GLORIA GALLOWAY, BILL CURRY AND STEVEN CHASE
From Thursday's Globe and Mail
TORONTO, NEW GLASGOW, N.S., VAUGHAN, ONT. As the head of a political party that prides itself on being the voice of inclusion and popular democracy, Jack Layton had been put into an especially prickly position.
For two days, the NDP Leader was lambasted for his party's decision to bar Green Party Leader Elizabeth May from the October federal election debates.
His critics spanned a wide spectrum: from the YWCA, to feminist activist Judy Rebick, to members of Mr. Layton's own party who quietly told reporters at campaign stops that they did not understand what was in their leader's head.
Mr. Layton's Facebook page was flooded with posts from people identifying themselves as NDP supporters, expressing displeasure and even farewell with such comments as: “What the hell Jack?” “Truly disgusting.” “No excuse.” “This is wrong.” “Opportunistic.”
And at every news conference at every campaign stop, reporters demanded an explanation.
Mr. Layton repeatedly blamed the broadcast consortium that made the final call about Ms. May's exclusion. His party had simply agreed to abide by the rules, he said.
But both the NDP and the Conservatives said they threatened to boycott the event if Ms. May was given a place on the stage with the other leaders.
Mr. Layton and Conservative Leader Stephen Harper said they objected to her presence because, on occasion, she had expressed support for Liberal Leader Stéphane Dion. Allowing her into the debate would effectively put two Liberals on the stage, they argued.
The explanation did nothing to quell the voices calling for Ms. May's inclusion.
At a news conference in Oshawa, east of Toronto, on Wednesday morning where Mr. Layton unveiled a key plank in his campaign platform – an $8-billion plan to create 40,000 jobs in a new “green economy” – reporters remained more interested in the Green Party's banishment from the debate .
And across the parking lot, a small group waved Green Party signs and chanted: “Let Elizabeth speak.”
“The majority of Canadians want Elizabeth at the debate,” said Cavan Gostlin, a protester whose ex-wife, Pat Gostlin, is running for the Greens.
If Mr. Layton and Mr. Harper say allowing Ms. May to participate would put two Liberal leaders on the stage, “let them make that point in the debate,” Mr. Gostlin said.
It was a small demonstration, but one that threatened to be repeated at other stops of the NDP campaign.
Two hours after the Oshawa event, at another stop in the Toronto suburb of Scarborough, Mr. Layton raised the white flag.
“I have only one condition for this debate, that the Prime Minister is there, because I want to debate the issues with him. I don't want to be debating the debate forever,” Mr. Layton told reporters.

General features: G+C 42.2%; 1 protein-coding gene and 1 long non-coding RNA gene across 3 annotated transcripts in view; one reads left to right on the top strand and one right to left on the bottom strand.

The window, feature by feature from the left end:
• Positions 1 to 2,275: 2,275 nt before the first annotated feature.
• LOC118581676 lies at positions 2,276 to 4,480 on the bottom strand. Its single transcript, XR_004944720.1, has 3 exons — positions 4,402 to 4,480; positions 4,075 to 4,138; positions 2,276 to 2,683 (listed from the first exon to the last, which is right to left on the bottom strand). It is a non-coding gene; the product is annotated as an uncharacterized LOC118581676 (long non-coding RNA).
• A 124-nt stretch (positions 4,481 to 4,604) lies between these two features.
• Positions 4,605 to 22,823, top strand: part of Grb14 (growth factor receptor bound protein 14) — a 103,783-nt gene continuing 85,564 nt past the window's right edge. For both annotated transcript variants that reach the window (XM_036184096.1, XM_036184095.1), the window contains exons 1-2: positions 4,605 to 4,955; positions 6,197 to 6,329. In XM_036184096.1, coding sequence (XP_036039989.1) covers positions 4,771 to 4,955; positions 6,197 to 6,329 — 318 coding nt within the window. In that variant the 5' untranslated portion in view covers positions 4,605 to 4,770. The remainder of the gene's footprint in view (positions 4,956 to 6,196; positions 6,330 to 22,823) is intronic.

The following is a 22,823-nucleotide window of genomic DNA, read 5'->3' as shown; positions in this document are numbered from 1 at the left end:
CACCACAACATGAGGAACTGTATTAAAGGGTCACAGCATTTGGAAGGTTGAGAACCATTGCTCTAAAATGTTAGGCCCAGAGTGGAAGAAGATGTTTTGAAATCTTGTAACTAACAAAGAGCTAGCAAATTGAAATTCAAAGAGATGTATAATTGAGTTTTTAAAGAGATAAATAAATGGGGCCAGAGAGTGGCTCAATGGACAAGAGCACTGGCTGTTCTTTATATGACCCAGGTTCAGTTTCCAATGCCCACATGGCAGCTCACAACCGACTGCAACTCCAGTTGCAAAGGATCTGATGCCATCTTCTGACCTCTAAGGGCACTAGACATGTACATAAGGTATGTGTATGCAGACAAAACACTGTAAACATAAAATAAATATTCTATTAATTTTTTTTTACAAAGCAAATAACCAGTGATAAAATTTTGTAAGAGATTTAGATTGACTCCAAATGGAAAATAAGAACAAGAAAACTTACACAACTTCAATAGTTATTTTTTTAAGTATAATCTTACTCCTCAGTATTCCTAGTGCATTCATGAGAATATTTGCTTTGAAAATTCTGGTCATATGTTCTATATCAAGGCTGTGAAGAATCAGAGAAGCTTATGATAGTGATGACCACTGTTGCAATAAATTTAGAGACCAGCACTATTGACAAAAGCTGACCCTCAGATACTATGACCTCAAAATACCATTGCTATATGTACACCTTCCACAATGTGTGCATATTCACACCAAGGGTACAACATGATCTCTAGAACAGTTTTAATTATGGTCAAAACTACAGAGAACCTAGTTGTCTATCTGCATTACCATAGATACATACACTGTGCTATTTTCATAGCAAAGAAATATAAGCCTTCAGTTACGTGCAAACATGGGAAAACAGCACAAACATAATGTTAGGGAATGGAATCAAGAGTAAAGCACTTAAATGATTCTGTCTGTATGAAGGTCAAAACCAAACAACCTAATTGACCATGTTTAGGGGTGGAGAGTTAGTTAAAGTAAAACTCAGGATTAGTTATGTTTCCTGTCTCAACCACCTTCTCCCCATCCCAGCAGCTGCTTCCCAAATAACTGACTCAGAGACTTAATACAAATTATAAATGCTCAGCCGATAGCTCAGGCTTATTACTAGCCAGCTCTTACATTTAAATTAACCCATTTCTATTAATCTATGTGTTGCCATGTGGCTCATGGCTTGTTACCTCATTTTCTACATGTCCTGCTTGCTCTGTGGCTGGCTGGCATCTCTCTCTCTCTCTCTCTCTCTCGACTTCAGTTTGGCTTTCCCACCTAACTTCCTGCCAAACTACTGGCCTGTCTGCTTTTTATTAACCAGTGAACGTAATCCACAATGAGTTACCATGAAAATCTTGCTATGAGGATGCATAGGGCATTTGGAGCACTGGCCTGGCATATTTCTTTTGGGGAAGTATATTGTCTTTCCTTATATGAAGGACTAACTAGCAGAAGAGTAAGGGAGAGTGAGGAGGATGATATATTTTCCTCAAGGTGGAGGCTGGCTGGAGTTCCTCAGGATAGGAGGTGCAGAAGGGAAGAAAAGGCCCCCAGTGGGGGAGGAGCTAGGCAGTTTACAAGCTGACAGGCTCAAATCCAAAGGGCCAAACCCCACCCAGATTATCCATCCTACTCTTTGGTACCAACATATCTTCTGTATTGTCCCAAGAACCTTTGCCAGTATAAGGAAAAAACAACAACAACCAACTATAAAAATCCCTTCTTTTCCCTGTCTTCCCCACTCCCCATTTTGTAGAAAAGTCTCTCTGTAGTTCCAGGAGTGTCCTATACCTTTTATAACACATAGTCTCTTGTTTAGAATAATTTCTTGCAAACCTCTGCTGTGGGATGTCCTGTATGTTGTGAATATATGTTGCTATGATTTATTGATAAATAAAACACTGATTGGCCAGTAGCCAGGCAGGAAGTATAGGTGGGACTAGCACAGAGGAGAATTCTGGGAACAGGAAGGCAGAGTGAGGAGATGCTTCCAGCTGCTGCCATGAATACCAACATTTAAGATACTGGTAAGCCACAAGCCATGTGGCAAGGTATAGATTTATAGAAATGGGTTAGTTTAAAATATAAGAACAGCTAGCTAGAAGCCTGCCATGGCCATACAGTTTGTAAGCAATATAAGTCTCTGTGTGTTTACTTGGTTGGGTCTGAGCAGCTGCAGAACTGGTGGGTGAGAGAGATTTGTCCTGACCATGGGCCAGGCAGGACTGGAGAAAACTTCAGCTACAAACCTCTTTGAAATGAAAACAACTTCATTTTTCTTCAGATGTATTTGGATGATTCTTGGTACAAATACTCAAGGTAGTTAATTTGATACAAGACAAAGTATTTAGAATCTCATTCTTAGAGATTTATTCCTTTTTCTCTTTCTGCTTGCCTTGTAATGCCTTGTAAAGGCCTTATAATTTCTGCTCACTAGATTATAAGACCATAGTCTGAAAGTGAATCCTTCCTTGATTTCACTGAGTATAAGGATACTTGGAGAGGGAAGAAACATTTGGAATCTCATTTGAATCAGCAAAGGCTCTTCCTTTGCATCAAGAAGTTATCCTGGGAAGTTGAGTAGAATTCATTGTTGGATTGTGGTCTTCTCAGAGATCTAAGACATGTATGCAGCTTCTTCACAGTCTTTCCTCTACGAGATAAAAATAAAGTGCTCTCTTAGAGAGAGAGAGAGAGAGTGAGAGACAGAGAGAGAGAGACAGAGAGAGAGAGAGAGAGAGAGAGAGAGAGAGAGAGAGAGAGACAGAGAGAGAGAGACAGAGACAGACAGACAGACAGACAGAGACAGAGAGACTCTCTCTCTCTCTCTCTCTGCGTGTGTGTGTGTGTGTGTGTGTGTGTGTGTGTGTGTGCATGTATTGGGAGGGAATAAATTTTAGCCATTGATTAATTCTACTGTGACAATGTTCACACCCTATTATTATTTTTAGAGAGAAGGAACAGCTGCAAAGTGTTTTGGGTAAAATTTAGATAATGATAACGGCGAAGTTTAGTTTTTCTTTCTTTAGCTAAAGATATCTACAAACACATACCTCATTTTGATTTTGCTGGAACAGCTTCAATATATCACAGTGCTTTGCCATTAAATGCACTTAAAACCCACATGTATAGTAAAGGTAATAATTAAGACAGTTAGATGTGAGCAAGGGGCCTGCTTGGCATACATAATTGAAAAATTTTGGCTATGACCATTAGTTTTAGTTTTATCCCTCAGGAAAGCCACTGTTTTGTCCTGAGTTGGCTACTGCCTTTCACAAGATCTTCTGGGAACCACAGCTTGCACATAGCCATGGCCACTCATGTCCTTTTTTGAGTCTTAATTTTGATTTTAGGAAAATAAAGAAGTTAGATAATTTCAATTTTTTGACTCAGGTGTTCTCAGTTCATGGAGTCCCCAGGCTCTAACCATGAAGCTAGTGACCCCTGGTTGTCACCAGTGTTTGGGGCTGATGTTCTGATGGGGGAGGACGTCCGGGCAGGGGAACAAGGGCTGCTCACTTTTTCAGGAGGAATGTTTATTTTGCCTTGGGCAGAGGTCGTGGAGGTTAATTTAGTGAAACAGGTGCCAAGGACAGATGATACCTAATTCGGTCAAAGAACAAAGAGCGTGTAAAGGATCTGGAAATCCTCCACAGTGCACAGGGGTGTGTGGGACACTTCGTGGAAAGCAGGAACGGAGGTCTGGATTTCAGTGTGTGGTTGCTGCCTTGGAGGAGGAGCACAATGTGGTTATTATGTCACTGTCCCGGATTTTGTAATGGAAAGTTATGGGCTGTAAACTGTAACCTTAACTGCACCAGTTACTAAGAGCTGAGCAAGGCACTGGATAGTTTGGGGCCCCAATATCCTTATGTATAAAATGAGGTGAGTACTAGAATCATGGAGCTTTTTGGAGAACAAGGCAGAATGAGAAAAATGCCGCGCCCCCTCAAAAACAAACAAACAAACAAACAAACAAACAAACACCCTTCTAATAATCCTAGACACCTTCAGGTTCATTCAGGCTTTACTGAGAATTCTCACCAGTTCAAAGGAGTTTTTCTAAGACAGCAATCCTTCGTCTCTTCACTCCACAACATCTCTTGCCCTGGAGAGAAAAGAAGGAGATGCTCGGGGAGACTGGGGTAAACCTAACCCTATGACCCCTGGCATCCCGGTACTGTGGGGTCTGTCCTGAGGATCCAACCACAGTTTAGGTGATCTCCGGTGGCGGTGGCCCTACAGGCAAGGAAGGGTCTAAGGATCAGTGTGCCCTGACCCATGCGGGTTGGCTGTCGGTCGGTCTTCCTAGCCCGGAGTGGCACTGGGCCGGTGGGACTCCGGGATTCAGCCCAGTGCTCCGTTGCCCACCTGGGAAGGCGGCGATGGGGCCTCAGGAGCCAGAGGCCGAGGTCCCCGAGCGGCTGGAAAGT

“If the Prime Minister is there, I will be there, period,” he said.
NDP sources said Mr. Layton was tired of the controversy dominating every news conference and drowning out issues he considers important.
In the end, one NDP official said, the party realized reporters were not going to change their line of questioning until the matter was resolved – and the whole issue was not worth the aggravation.
Mr. Layton's about-face put the onus on Mr. Harper to decide whether the ban against Ms. May would be lifted.
The Conservatives said that, as early as morning, their campaign staff talked with NDP officials and there was no indication that Mr. Layton was reconsidering.
“In fact, they gave us an indication to the contrary,” a senior Conservative Party official said.
The Tories heard that Mr. Layton had reversed his position only when the NDP Leader informed journalists that was the case. “We learned of it by newswire,” the Conservative official said.
The New Democrats confirm there was no discussion between the two camps before Mr. Layton backed down.
Left alone in their opposition, the Conservatives quickly gave up the fight.
Conservative spokesman Kory Teneycke said his party did not want to be the odd man out.
“It appears the NDP has changed their position. Our position has been to support the NDP on this point of principle. We are not going to be the only ones to boycott the debate,” Mr. Teneycke said.
Mr. Teneycke went on to say that, given the reversal, it is only fair that all parties be allowed to bring to the debate their candidate for Central Nova, where Ms. May is running for the Greens. He was referring to the fact that Mr. Dion has agreed not to run a Liberal candidate in the Nova Scotia riding, leaving the field more open for Ms. May.
The Conservative jab did nothing to dampen Ms. May's delight.
She shouted with joy in her New Glasgow, N.S., campaign office as she watched CTV Newsnet report that the Conservatives had backed down.
“I want to thank every single one of thousands and thousands and thousands of Canadians who cared enough about democracy to protest the initial decision that I would not be included,” she said as she waited for the broadcasting consortium to say she would be accepted into the debate.
That confirmation came late in the afternoon.
The Liberals, meanwhile, put out a release taking credit for the change of heart of the other parties.
“It's a good day for women, it's a good day for Canadian democracy. I'm pleased that Mr. Harper and Mr. Layton backtracked. It was time,” Mr. Dion said.
Canadians across the country expressed support for the decision.
Kempton Lam, a Calgarian who has never voted Green before, said Mr. Layton and Mr. Harper “lost big marks” with their initial refusal to allow Ms. May into the debate.
“When I found out [that the decision was reversed] I was really happy, and this is going to sound corny, but my eyes were a little wet,” Mr. Lam said.
“We collectively were able to reverse a seemingly irreversible decision.”
With a report from Jane Taber
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